The Website Process
Surely by now everyone in the business world recognizes the importance of having a professional website. Years ago, a man with a pickaxe and a little luck could strike it rich by unearthing an untapped oil deposit, instantaneously becoming a wealthy man. For the past twenty years, websites have become (metaphorically speaking) the new oil deposits. Today, it takes a lot more work than just hitting the right spot on the ground with a blunt and sharp instrument, but the fact of the matter is, countless people have struck it rich thanks to the internet.
But what are they doing that you or others aren't? What's the secret to their success? Why have they prospered when so many others have failed? The fact of the matter is that there is no substitute for a great idea. It goes without saying that if your idea is solid and your implementation is good, the success will follow. However it's important to note that the vast majority of website sensations didn't make their money solely based on their product or service alone. Marketing is a huge factor of success, and when it comes to marketing your website can be your best friend or that creepy guy that you picked up on the side of the road because you always thought it would be fun to see what it would be like to get mugged. The fact of the matter is, a well put together website is substantially better than a cheap and dirty just for now website. This leads me to my main point: The website design process... Where it begins, what to expect, who to trust, steps to take etc.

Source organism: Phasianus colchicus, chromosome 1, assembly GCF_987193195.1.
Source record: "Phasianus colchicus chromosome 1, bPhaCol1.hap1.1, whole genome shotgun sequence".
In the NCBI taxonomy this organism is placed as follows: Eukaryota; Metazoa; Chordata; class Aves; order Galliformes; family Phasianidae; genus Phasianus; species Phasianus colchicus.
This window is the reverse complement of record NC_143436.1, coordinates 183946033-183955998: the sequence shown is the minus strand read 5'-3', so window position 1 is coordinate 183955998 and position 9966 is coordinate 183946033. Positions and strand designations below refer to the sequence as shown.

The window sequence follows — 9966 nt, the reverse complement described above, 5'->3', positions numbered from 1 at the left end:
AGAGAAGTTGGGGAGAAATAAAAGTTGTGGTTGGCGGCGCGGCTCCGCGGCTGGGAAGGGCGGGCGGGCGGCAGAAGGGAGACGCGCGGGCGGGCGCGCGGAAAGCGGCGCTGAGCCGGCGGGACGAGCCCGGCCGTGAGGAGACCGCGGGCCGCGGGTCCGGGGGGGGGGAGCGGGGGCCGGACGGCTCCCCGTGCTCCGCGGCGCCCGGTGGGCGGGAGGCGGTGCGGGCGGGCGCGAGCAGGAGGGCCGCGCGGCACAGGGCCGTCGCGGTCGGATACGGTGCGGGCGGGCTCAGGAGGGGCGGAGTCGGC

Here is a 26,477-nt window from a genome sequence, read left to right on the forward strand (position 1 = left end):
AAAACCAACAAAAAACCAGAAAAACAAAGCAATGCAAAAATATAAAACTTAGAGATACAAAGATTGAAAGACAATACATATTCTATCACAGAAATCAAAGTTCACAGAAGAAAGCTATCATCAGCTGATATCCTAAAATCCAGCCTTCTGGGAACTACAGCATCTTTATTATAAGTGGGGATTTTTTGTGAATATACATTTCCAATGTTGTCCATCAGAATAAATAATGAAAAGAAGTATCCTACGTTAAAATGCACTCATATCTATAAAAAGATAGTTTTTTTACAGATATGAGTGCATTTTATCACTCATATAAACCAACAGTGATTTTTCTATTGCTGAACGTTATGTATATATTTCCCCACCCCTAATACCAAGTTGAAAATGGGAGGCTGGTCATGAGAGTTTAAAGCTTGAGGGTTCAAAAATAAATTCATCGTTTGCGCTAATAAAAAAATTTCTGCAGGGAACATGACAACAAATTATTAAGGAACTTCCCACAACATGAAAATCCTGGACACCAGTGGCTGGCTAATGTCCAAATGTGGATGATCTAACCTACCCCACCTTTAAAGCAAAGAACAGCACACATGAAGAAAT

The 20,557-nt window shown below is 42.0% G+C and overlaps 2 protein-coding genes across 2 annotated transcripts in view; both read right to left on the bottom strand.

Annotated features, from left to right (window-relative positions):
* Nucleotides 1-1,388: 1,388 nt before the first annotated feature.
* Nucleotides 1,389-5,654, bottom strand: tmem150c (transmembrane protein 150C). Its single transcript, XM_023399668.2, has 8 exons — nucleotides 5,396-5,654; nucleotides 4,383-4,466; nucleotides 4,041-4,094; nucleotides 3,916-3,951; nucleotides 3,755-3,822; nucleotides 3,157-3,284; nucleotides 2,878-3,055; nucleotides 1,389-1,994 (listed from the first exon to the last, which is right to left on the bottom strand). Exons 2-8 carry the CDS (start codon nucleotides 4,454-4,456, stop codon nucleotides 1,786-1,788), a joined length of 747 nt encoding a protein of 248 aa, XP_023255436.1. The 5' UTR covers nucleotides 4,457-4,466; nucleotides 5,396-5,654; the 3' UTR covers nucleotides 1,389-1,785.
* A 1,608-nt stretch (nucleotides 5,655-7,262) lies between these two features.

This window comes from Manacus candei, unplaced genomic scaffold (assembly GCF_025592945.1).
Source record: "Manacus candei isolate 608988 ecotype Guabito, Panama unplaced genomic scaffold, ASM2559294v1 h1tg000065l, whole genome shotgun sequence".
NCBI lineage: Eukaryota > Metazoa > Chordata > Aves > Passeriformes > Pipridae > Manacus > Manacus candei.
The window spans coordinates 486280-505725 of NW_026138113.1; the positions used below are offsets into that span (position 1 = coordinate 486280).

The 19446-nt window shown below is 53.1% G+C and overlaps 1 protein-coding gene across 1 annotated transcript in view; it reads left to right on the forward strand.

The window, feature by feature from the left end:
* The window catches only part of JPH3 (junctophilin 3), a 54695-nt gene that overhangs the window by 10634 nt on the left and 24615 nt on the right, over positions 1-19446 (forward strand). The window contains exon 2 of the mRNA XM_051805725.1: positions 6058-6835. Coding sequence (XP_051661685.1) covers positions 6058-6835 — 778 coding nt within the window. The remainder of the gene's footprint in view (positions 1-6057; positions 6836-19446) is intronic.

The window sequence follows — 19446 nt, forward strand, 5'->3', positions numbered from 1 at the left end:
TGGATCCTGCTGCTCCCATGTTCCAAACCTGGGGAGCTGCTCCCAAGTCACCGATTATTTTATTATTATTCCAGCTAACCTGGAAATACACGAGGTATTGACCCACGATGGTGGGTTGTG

The first step in any project, be-it web design or building a house is the planning phase. It's probably safe to say that if you see a building or a house that wasn't planned out by a professional, you should probably stay out of it, because you're going to be crushed.
The website consultation stage is nothing more than a meeting to discuss what it is that you want, and what it is that you need. It's important to understand the difference when it comes to website design, because it's really easy to get carried away. Using our house metaphor, do you really need a retractable roof because you saw it on the Super Dome?